There is no reason that North is always on the top, but a few theories.  One is that Ptolemy, the great Egyptian map-maker, started it, and relative to him, all the best known cities were north of him.  Other theories point to more Eurocentric beginnings.

Ancient Arab cartographers placed south at the top of the map.  Most of their known world lay to the  north of them, it drew the most attention to their area

Most early maps, before the wide-spread use of the compass, placed east at the top. This is generally thought to be due to the fact that the sun rises in the east. It was the most consistent directional maker.

When you look back at the history of cartography, a good indicator as to who made the map could be whoever is at the center or the top of it.

A pretty exotic looking place

A pretty exotic looking place

 

 

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Window Pains

I am 36 years old.  One learns much about ones self after 36 years.  Yet somehow, after 36 years, I am still astonishingly able to under estimate how much time, elbow grease, frustration and cursing will go into any given project.  Astoundingly, I am able to look at a job and consistently tell myself “Shouldn’t be too bad”, and believe myself, despite this having never been the case.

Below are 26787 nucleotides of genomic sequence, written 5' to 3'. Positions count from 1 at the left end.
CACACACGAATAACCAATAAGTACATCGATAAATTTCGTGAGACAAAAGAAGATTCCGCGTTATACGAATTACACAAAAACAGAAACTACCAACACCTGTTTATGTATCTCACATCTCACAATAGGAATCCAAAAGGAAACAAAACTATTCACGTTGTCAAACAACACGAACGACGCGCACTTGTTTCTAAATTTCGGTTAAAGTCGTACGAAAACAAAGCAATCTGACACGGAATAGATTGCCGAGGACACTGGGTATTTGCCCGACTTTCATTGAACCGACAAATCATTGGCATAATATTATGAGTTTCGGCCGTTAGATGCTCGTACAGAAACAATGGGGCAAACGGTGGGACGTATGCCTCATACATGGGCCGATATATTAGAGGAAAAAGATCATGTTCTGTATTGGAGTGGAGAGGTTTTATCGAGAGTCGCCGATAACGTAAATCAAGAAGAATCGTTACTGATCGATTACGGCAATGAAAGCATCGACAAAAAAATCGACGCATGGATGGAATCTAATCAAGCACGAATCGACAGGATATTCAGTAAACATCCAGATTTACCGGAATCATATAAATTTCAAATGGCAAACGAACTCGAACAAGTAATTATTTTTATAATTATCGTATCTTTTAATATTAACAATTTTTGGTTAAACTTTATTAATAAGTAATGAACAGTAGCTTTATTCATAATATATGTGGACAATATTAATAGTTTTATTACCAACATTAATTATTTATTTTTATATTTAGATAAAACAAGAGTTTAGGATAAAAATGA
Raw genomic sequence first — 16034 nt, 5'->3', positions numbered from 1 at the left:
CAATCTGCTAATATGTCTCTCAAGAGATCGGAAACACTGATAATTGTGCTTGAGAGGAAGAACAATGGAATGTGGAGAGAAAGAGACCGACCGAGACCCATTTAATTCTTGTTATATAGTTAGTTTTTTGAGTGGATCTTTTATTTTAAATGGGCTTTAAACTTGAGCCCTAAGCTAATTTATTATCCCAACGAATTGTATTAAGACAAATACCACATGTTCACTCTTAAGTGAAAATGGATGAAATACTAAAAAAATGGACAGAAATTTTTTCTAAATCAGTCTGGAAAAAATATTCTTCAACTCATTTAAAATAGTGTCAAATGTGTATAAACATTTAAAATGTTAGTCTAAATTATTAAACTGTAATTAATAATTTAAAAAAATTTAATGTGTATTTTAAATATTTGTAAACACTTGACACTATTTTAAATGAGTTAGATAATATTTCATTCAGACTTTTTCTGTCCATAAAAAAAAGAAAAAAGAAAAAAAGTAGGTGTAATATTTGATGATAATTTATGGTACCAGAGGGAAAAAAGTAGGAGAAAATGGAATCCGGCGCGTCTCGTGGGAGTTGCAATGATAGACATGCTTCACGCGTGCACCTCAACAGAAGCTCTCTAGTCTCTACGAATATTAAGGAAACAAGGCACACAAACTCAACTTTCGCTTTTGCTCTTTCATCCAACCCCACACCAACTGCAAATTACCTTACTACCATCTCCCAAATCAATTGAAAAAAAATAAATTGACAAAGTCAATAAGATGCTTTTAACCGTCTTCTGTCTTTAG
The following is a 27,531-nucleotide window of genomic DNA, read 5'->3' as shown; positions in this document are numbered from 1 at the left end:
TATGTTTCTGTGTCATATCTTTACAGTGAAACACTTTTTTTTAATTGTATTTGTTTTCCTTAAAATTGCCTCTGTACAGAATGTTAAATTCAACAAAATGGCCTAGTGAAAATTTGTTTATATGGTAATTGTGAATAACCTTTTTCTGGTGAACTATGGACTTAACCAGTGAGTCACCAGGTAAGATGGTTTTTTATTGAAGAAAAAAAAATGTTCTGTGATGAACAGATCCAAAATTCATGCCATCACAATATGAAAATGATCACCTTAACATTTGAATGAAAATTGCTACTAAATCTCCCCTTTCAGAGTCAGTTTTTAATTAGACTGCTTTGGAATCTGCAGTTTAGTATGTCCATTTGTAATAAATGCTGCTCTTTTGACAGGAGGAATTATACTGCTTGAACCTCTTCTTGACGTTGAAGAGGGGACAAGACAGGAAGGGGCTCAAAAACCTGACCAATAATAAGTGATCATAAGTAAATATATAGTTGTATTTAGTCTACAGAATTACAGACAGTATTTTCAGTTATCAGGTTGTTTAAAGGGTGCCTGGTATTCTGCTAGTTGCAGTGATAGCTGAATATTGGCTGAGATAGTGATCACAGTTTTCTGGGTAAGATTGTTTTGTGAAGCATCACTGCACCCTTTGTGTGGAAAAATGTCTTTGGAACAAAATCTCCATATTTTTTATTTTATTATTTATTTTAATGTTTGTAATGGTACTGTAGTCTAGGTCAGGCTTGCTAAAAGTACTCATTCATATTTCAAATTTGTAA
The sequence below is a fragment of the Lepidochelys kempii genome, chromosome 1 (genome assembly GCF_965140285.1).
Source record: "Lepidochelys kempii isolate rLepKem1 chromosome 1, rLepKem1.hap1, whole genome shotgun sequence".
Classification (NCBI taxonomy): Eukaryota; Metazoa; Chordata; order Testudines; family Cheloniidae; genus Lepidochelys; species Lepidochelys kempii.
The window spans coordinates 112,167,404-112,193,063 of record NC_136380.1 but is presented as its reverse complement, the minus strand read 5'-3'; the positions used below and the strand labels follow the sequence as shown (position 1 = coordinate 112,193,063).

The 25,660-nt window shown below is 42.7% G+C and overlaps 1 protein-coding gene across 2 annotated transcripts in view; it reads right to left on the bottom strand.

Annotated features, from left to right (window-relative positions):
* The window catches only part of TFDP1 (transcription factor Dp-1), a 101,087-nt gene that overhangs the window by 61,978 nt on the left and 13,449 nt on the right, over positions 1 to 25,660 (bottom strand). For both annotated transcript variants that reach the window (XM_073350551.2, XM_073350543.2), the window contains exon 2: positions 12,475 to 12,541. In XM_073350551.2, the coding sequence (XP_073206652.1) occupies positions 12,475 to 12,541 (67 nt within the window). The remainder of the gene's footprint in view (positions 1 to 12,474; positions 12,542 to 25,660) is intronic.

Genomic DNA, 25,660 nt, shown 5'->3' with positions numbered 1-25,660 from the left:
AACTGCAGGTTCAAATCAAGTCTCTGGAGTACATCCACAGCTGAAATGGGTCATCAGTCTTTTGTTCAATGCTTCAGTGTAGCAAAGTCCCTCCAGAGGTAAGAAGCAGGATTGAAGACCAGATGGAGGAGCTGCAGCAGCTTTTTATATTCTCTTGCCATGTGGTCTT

There is a certain amount of hyperbole here, but changing Indy’s foggy, leaky windows would fall into this category.  The only difference being, I was expecting this to be a tough job.  Once again, my expectations were exceeded.

Many people with 30 year old sailboats with original windows, will tell you they look like this.

Foggy, leaky, scratched and freaky

Foggy, leaky, scratched and freaky

All of Indy’s windows looked like this, opaque, with a crusty grey spline, and water marks on the inside where the rain and sea had made its way in over the years.

Before removing all of the windows, I thought I would test out my process on the front port side window.  It came off quite easily, and was easy to see where the water was getting in …everywhere!